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Podcasters Pioneer Stuff Mom Never Told You

It may seem surprising in the rising tide of podcast popularity, but it was only eight years ago when the first female-focused media form hit iTunes – “Stuff Mom Never Told You.” The outlet is the product of podcast pioneer Cristen Conger, who after working at Atlanta’s award-winning edutainment website, HowStuffWorks, recognized the audio absence of women’s topics being discussed for everyday ears.

Since then, Conger and podcast partner in crime, Caroline Ervin have helped revolutionize (and, daresay, normalize) the digital space on issues impacting women. In the process. SMNTY content has become a mainstay on iTunes’ “Top Charts” and earned over 482K followers across social media.

The duo usually gets down and dirty discussing salary secrets, adult acne, ghosting, and other topics your mama probably never told ya about modern womanhood. Now, the fearless females share the history and mission behind their popular brand.

How did you kick off and develop Stuff Mom Never Told You?

Cristen: Back in 2008, I was hired as a staff writer at HowStuffWorks and soon after, some people in the editorial department started experimenting with podcasts. I approached a fellow writer at the time and said, “We should make a podcast, but it should be something women in their early 20s would want to listen to.” It was partially inspired by the blog Jezebel because that was the first feminist new media that I was exposed to and thought it was great.

But at the same time working for a company that was very much focused on a male demographic, we didn’t see ourselves reflected in the content. We’d have these huge in depth articles, but women didn’t play much of a role. So when I approached our boss and said, “We need media for women” he kind of gave me a strange look because I don’t think it dawned on him. At that time, it was so niche that it took some convincing to get the idea across. 

You address many topics related to modern female issues. How do you come up with your subject material and what’s your research process before hitting the mic?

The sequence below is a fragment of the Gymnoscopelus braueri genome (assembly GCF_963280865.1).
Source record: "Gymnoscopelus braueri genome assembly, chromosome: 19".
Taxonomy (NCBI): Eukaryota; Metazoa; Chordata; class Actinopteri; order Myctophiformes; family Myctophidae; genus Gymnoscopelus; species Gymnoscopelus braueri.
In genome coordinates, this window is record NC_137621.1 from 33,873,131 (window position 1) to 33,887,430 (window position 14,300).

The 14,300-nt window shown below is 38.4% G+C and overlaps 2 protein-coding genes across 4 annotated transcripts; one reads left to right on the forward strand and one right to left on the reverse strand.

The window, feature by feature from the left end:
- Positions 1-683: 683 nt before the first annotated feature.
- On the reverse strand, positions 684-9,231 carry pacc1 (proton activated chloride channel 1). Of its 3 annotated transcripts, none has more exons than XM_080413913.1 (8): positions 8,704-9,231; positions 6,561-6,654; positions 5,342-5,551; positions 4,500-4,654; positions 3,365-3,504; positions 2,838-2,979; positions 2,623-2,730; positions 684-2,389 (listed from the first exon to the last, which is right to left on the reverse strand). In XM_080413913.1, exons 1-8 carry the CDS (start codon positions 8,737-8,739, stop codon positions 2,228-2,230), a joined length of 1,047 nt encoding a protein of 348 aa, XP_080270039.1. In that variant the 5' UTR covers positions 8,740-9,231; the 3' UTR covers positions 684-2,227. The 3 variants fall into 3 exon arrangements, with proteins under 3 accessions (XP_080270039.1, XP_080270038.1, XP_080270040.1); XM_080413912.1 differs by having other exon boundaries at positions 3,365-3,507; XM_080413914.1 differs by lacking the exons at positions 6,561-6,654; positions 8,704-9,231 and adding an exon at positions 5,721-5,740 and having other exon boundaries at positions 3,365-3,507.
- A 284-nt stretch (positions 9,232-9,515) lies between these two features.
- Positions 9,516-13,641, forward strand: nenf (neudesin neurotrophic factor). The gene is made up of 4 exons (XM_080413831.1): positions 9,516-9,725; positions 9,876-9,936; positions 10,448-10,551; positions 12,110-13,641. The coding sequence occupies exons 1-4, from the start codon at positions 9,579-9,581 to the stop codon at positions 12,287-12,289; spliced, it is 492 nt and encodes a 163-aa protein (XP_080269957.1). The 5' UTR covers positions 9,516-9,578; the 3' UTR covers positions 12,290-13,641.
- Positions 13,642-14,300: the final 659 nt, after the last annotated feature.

Caroline: We actually have really brilliant, engaged listeners who give us a lot of great ideas. We want to hear from them, we want their ideas and suggestions. We also know that when we’ve heard from multiple people about the same thing that it’s definitely time to post something. We have an audience that is largely female, but we have male listeners as well so one recent example was when we heard from a handful of male truckers that wanted to hear us discuss in our friendly, generally unbiased, pro-lady way the issue of women and trucking. Why are there no women? Where are the women? What’s the deal? We know it’s not the most friendly environment but we’d like you to dive into the issue. So we thought, wow, we’ve heard from more than one man about covering the same issue, clearly people want to know more about this. 

Cristen: This week’s episode on disability and sexuality came directly from a listener that we actually met in person out in LA. She has Cerebral Palsy and she had so many great suggestions about disabilities. So we thought the issue of sexuality as it applies to disabilities is really not a niche topic, it’s something that can be extrapolated to apply to so many people because that conversation essentially ended with us saying “any topic that explores alternate views and versions of sexuality can only benefit all of us – alternate versions of what’s attractive, of what sex means, of what sex is, what’s sexy.” It’s opening up our minds a little bit and I think we were also drawn to it because it’s slightly taboo or it’s something that generally isn’t talked about very much and I’d say that’s definitely a factor in the pockets that we choose. In addition to doing things that are timely or current events or things buzzing in our brains. We try to, regardless of the actual topic, find the angle that people haven’t really explored all the time. 

Caroline: We knew for instance that we have episodes this week on sexual harassment and Anita Hill. And yes, Anita Hill happened over 20 years ago, but it’s super timely because the HBO movie is coming out.

As for research, usually, we record two episodes a week. Cristen will take one topic, I’ll take the other. We’ll dig up and write notes on the topic and swap so the other person has the opportunity to read what the other found – adding any notes we feel are important and go into the studio and chat for a little while.

You built a digital media empire relating to women and yet people think of it as being niche – even when half the population is women. Can you speak a little bit about advocating for it, what that process has been like since launching?